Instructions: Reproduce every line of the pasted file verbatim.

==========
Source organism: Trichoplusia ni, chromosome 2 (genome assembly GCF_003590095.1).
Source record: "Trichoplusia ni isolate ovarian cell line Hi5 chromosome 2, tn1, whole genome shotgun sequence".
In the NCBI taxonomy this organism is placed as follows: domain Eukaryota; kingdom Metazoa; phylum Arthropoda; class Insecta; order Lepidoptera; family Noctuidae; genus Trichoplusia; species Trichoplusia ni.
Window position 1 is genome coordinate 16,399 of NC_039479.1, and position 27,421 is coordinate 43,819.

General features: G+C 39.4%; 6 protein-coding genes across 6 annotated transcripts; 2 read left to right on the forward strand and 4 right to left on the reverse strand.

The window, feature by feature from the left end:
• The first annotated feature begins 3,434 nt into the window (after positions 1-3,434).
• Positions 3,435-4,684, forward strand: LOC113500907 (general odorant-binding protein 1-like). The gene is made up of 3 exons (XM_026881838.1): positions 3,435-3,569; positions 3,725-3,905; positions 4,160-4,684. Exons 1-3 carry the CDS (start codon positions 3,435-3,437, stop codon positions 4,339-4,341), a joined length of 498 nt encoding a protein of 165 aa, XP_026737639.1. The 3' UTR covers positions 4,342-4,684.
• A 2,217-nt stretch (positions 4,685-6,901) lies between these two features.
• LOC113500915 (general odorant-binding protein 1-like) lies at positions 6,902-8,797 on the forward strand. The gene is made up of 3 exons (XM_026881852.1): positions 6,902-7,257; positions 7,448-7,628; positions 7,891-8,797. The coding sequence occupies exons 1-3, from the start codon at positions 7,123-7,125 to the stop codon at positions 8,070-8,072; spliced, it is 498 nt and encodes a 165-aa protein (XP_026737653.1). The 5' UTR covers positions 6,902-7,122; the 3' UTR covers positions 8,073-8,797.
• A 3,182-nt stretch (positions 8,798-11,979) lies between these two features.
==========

Source organism: Trichoplusia ni, chromosome 2 (genome assembly GCF_003590095.1).
Source record: "Trichoplusia ni isolate ovarian cell line Hi5 chromosome 2, tn1, whole genome shotgun sequence".
In the NCBI taxonomy this organism is placed as follows: domain Eukaryota; kingdom Metazoa; phylum Arthropoda; class Insecta; order Lepidoptera; family Noctuidae; genus Trichoplusia; species Trichoplusia ni.
Window position 1 is genome coordinate 16,399 of NC_039479.1, and position 27,421 is coordinate 43,819.

General features: G+C 39.4%; 6 protein-coding genes across 6 annotated transcripts; 2 read left to right on the forward strand and 4 right to left on the reverse strand.

The window, feature by feature from the left end:
• The first annotated feature begins 3,434 nt into the window (after positions 1-3,434).
• Positions 3,435-4,684, forward strand: LOC113500907 (general odorant-binding protein 1-like). The gene is made up of 3 exons (XM_026881838.1): positions 3,435-3,569; positions 3,725-3,905; positions 4,160-4,684. Exons 1-3 carry the CDS (start codon positions 3,435-3,437, stop codon positions 4,339-4,341), a joined length of 498 nt encoding a protein of 165 aa, XP_026737639.1. The 3' UTR covers positions 4,342-4,684.
• A 2,217-nt stretch (positions 4,685-6,901) lies between these two features.
• LOC113500915 (general odorant-binding protein 1-like) lies at positions 6,902-8,797 on the forward strand. The gene is made up of 3 exons (XM_026881852.1): positions 6,902-7,257; positions 7,448-7,628; positions 7,891-8,797. The coding sequence occupies exons 1-3, from the start codon at positions 7,123-7,125 to the stop codon at positions 8,070-8,072; spliced, it is 498 nt and encodes a 165-aa protein (XP_026737653.1). The 5' UTR covers positions 6,902-7,122; the 3' UTR covers positions 8,073-8,797.
• A 3,182-nt stretch (positions 8,798-11,979) lies between these two features.